For the seasoning sauce:
• 1½ Tbsp tomato paste
• 1 tsp hot pepper paste
• 1 tsp chicken base (I use this brand’s low sodium)
• ½ tsp turmeric
• 1/8 tsp advieh  or 1/16 tsp cinnamon
• ½ tsp salt
• ground black pepper to taste
• ¼ cup verjuice
• 1½ cup boiling water
 There are varieties of advieh (Persian spice mix) available on-line or at Persian specialty markets. The mix used for this recipe is a special blend by ZozoBaking.com. Ingredients: rose petals, black & white cumin, cinnamon, cloves, ginger, cardamom, nutmeg.
DIRECTIONS◊ Into a deep oven-safe dish (I use round 25cm x 7.5cm / 10″x3″ Pyrex with a lid), add cooked meat with its broth in the center, sprinkle one-half of crispy caramelized onion all over, drizzle saffron water, spread cooked yellow split peas, and set aside.
◊ Wash the quince very well and pat dry. Quince has a tough core. It is difficult to cut right into the center, especially if it is not as juicy as desired. The easiest way to deal with this is to hold the quince on a cutting board, leaving the core intact and cut in tic-tac-toe  style. Leave the peels on. Cut into 2cm / 7/8” thick wedges.
◊ When fried, quince tend to burn fast and splash lots of oil. For safety and to avoid the mess, follow these steps: In a deep, non-stick pot (I use 23cm x 10cm), add 2 Tbsp oil. Layer the quince wedges on the their sides. Turn on the heat to medium-heat and watch them fry. As soon as one side is golden, turn off the heat and wait for 1½ minutes. When the frying has settled, flip the wedges and turn on the heat to medium-heat and let the other side fry to golden. Turn off the heat and wait until the frying has settled to take them out and place them around the cooked meats.
◊ Position rack in middle of oven and preheat to 200°C/400°F.
◊ In a small/medium bowl, combine and dissolve all the ingredients for the seasoning sauce and pour all over the ingredients in the dish.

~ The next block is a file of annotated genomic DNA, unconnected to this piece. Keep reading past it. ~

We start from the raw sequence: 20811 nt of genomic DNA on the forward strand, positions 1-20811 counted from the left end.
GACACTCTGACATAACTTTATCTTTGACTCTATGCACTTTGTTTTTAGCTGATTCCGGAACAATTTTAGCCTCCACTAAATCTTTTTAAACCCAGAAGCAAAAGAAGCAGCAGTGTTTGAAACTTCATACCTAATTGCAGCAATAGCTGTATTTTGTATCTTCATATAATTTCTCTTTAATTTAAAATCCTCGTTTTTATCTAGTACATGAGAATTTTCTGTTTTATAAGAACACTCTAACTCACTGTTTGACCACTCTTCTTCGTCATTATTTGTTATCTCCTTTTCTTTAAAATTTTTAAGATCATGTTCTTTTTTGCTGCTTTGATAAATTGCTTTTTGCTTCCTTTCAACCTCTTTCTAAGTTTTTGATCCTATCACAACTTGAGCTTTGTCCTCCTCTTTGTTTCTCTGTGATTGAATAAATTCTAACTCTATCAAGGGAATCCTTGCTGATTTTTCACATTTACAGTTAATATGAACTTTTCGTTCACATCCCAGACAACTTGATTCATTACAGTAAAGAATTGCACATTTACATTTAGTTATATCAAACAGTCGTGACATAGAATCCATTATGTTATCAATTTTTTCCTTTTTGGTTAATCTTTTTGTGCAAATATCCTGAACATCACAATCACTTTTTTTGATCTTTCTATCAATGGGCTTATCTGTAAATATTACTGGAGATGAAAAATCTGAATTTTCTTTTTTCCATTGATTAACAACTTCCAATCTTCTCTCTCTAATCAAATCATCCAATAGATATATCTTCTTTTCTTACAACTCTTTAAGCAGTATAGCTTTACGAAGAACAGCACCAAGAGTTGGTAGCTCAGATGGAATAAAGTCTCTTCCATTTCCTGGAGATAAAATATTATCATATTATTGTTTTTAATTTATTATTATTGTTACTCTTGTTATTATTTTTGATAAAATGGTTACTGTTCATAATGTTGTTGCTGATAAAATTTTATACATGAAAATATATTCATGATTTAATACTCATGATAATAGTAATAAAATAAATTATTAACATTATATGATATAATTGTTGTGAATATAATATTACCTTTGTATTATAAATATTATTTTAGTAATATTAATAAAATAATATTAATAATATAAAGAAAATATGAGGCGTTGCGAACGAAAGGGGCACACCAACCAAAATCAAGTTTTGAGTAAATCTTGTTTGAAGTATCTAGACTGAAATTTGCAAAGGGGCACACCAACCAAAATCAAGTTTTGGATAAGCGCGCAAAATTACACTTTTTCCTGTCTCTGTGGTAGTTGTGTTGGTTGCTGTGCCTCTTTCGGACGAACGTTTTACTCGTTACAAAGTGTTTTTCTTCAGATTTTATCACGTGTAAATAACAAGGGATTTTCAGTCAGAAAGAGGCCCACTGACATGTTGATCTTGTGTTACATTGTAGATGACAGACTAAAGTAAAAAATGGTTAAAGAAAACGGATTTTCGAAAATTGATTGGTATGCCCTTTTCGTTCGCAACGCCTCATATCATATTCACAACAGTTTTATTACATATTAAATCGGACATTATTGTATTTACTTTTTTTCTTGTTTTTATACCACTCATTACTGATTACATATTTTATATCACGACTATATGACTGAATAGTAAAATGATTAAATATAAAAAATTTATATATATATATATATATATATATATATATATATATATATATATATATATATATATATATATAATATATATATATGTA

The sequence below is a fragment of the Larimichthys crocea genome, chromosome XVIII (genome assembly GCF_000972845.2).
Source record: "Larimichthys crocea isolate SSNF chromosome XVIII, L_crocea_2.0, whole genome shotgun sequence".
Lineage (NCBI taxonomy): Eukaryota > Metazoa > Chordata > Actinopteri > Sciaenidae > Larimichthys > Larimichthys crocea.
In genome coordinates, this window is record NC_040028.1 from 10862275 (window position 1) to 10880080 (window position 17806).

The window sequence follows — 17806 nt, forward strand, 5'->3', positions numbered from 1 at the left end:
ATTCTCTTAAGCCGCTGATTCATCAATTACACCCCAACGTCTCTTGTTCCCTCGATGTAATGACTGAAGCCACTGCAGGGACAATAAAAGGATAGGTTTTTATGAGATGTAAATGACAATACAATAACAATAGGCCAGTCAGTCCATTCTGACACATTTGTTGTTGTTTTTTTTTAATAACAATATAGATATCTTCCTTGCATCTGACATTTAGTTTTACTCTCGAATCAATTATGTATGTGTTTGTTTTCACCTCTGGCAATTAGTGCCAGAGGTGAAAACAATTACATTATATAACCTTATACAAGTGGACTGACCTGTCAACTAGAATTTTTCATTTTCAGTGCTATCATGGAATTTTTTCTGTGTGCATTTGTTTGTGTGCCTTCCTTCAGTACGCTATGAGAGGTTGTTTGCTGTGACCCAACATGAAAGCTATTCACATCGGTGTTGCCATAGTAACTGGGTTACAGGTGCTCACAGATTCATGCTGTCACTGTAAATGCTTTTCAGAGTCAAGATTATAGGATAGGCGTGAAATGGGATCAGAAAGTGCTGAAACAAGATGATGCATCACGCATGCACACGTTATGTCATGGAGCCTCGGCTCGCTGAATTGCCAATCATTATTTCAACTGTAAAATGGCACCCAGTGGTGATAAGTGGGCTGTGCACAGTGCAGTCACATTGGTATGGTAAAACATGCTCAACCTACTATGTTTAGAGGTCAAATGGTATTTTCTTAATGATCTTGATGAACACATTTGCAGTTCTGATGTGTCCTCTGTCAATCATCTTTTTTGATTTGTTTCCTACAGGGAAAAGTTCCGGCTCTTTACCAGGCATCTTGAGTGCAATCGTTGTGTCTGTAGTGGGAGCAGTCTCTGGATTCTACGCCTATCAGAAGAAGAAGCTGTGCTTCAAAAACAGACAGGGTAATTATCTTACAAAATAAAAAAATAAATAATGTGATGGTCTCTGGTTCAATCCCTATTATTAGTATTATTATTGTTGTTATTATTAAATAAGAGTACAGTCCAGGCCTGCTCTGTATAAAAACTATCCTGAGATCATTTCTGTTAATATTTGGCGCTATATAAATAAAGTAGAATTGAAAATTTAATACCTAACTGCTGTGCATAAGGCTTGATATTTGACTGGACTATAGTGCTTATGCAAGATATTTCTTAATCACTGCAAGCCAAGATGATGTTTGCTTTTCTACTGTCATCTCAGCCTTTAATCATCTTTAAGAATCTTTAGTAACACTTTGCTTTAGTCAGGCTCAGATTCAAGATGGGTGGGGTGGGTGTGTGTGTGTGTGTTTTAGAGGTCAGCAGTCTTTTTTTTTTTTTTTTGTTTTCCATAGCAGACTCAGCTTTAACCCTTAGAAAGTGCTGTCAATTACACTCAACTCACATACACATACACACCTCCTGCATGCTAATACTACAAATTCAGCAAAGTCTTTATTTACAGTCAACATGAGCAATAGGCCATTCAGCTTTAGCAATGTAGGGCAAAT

◊ Cover the dish tightly with foil/lid and bake for 1 hour. Take out of the oven and let sit for 20 minutes, for the boiling to stop and the ingredients to absorb most of the liquid.
◊ When ready to serve, sprinkle on the other one-half of crispy caramelized onion.
Served with Persian rice / polo.
~ Noushe jan • نوش جان ~
A few important points in making an outstanding Persian khoresh:
♦ Don’t skimp on oil… use as much as needed for frying/sautéing. Boiling oil also cooks and adds flavor. It can be skimmed off before serving.
♦ Brown/sear onion and meat very well.
♦ Adding 1/16 ~ 1/8 tsp of ground saffron, dissolved in 1 Tbsp hot water, will substantially add to taste.
♦ Don’t use too much water for cooking, just enough to steam and condense. –Simmer on low heat for a long time. This helps flavor fusion of ingredients.
♦ Best if stew is made a day in advance and refrigerated for taste to meld.
♦ Almost all stews can be frozen. Exception: If stew includes potato(es), potato pieces to be removed before freezing.
♦ There are red  stews (using tomato paste) and green  stews (using herbs). Garnishing red stews sparingly with caramelized onion before serving not only further enhances taste but visually enhances the dish.
 Slang: ‘red’ and ‘green’ are used to specify types of stews or mixed rices, using tomato paste vs. herbs respectively. This concept also helps host/hostess plan an event menu and serve a balance of reds and greens.
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Persian Food Bloggers’ Shabe Yalda Recipe Round-up
More Yalda related posts
Bottom of the Pot → Zereshk Polo – Barberries and Rice
Family Spice → Pomegranate Mulled Wine for my Shab-e Yalda
Persian Mama → Sholeh Zard شله زرد – Persian Saffron Rice Pudding
Turmeric & Saffron → Shami Haveej/Carrot Shami Kabab with Sweet & Sour Tomato Sauce